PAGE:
Mass layoffs and bleak forecasts may be the order of the day for many companies in response to the uncertainties presented by the Covid-19 pandemic, but the data science job market has not screeched to a complete halt. Some companies are still hiring data scientists in India, or have honoured job offers that were made before the lockdown measures came into effect.
Although virtual onboarding might be a regular fixture at companies that already have a lot of remote employees, this arrangement may not align with how you intended to handle your notice period and start your new job.
Sign up for your weekly dose of what's up in emerging technology.
Transitioning into new roles is difficult enough, and the current situation makes it even more challenging, not just for you, but for your employer as well. This is because the traditional onboarding process they follow may not have been designed to factor in this situation.
However, as companies go back to the drawing board to weather the Covid-19 crisis, adapting to this new situation is unlikely to be their top priority. Thus, the onus will mostly fall on you to be proactive in getting acclimated to the new role and situation. Moreover, with uncertainty still looming large on how work can resume as usual post lockdown, you may want to take an active approach to draw a plan around how you can work collaboratively with your colleagues, effectively coordinate with your manager, and get up to speed on how to get your job done efficiently.
So if you are lucky enough to be starting a new job and are experiencing first-day jitters, we have you covered. To help you navigate this process and seamlessly settle into a new remote team, we share a few useful tips:
Weigh Your Reasons For The Job Switch
Data science is a vast and dynamic field that offers a lot of opportunities to experiment and learn. This means that transitioning from one role to another between various companies is quite commonplace.
Before you even accept the job offer, be sure to weigh your reasons for the move – is this the best option for your career? With the uncertainty that is bound to last a few more quarters at least, do you know enough about the company and the sector it operates in to dive into it?
Although many organisations have robust business continuity plans in place to ensure a smooth transition to remote working, it is good to err on the side of caution amid a crisis like this. Moreover, with many companies increasingly experimenting with remote work, this may be a good time for you to get comfortable with this format, and may even help you expand your capacity.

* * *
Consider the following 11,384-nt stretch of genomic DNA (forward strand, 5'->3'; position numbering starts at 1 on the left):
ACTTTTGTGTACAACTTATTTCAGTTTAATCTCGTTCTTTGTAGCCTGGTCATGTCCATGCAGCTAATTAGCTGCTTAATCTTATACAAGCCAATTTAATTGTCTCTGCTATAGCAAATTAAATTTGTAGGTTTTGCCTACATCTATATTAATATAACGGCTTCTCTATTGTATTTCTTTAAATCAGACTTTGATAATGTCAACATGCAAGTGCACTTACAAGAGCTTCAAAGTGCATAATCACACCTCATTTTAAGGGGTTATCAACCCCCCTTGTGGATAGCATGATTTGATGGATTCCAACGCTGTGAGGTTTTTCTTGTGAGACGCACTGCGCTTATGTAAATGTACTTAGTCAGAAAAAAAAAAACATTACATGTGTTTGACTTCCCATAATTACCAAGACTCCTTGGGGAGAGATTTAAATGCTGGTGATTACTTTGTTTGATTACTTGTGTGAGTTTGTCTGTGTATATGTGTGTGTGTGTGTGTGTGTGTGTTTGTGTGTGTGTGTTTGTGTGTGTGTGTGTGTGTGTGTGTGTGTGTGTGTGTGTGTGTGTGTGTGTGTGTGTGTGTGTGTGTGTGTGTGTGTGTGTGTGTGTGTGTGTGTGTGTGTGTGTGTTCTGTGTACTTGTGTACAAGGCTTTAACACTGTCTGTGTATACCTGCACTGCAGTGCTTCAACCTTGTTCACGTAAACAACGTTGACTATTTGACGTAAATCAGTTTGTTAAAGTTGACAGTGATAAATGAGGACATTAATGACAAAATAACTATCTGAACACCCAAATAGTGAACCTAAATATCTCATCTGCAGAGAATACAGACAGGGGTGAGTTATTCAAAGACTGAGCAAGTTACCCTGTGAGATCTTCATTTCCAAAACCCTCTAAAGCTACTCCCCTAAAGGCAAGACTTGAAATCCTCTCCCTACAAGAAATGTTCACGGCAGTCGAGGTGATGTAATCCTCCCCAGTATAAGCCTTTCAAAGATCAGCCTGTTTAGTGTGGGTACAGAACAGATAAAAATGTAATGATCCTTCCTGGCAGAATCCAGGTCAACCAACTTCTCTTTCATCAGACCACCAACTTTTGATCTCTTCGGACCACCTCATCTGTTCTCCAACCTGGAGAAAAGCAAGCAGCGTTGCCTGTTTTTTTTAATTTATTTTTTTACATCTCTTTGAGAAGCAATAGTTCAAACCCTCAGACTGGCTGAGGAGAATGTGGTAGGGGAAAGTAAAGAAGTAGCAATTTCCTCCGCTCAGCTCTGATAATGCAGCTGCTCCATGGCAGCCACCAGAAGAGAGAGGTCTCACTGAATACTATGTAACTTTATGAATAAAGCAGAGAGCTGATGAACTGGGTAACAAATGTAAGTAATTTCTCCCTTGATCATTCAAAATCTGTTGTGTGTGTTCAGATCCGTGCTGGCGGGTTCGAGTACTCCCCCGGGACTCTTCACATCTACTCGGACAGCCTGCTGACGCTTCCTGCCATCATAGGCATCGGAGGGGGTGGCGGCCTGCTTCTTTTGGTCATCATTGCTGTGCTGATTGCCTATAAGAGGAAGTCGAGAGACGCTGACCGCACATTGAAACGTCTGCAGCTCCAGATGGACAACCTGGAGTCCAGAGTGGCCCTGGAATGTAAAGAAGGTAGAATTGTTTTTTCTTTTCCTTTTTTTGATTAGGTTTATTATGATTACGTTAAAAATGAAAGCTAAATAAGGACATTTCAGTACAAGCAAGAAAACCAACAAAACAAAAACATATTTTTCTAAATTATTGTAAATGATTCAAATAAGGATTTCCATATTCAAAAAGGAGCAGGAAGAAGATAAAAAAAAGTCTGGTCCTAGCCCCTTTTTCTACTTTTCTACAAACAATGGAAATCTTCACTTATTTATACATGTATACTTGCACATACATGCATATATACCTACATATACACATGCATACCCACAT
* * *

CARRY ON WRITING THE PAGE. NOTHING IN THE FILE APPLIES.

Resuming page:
Be An Active Participant In The Onboarding Process
Depending on the specific job you are handling or the company you are joining, your onboarding experience is bound to be unique. Some might involve long and elaborate Zoom sessions to explain the intricacies of the job role, while others may have a more abridged experience over a call.
This is where you need to step up. Even before your formal onboarding commences, make an effort to understand in advance what the process will look like, so you are prepared in advance. Also, once the process is over, without waiting for a prompt from your manager or HR, reach out with a quick note for details whenever necessary.
Your notice period may be a good time for you to connect with your new employer and prepare your remote working arrangement for the new job so you can hit the ground running.
Connect With Colleagues Periodically
As with any new job, you will be inclined to know about your colleagues from day one. In a conventional setting, this would naturally flow into the events on your first day, but with remote working, you will have to manufacture them.
First step would be to find out what communication tool is preferred for what conversations. Does the team rely on Slack for work only? Which channel do colleagues typically use to indulge in informal communication? Having an idea of their communication preferences will help you foster better interactions. Additionally, you should also connect with them on LinkedIn.
Use these communication tools to keep in touch with your new team members. Engage in frequent – but brief – one-on-one discussions to ask questions and know more about them and the projects they are working on. Once the lockdown ends and you begin to go to the office, you can handle the situation more confidently.
Take Initiative To Ask For More Information
A big disadvantage of remote working is that colleagues cannot read your facial cues or body language to gauge that you may need help. Thus, without you explicitly stating it, help will not come to you.
As a newcomer, you may be hesitant to seek help for fear of being perceived as incompetent, but learn to take it in your stride and treat it as a learning curve. From banal administrative questions to more complex topics related to your project, identify people in your company who can provide you with the right answers and get them resolved as soon as possible.
Conversely, if a colleague wants to reach out to you with a task, ask them plenty of questions to better understand the demands of the project and get it done. Participating in various projects will also help you get a broader picture of the company goals, making it easier for you to acclimate with the job. Additionally, it may be a good idea to ask your manager what they are expecting of you and create a process for timely updates.
Starting your job remotely during uncertain times can be stressful and can make the process more difficult than it actually needs to be. However, being proactive and taking the necessary steps mentioned above can help make the transition easier.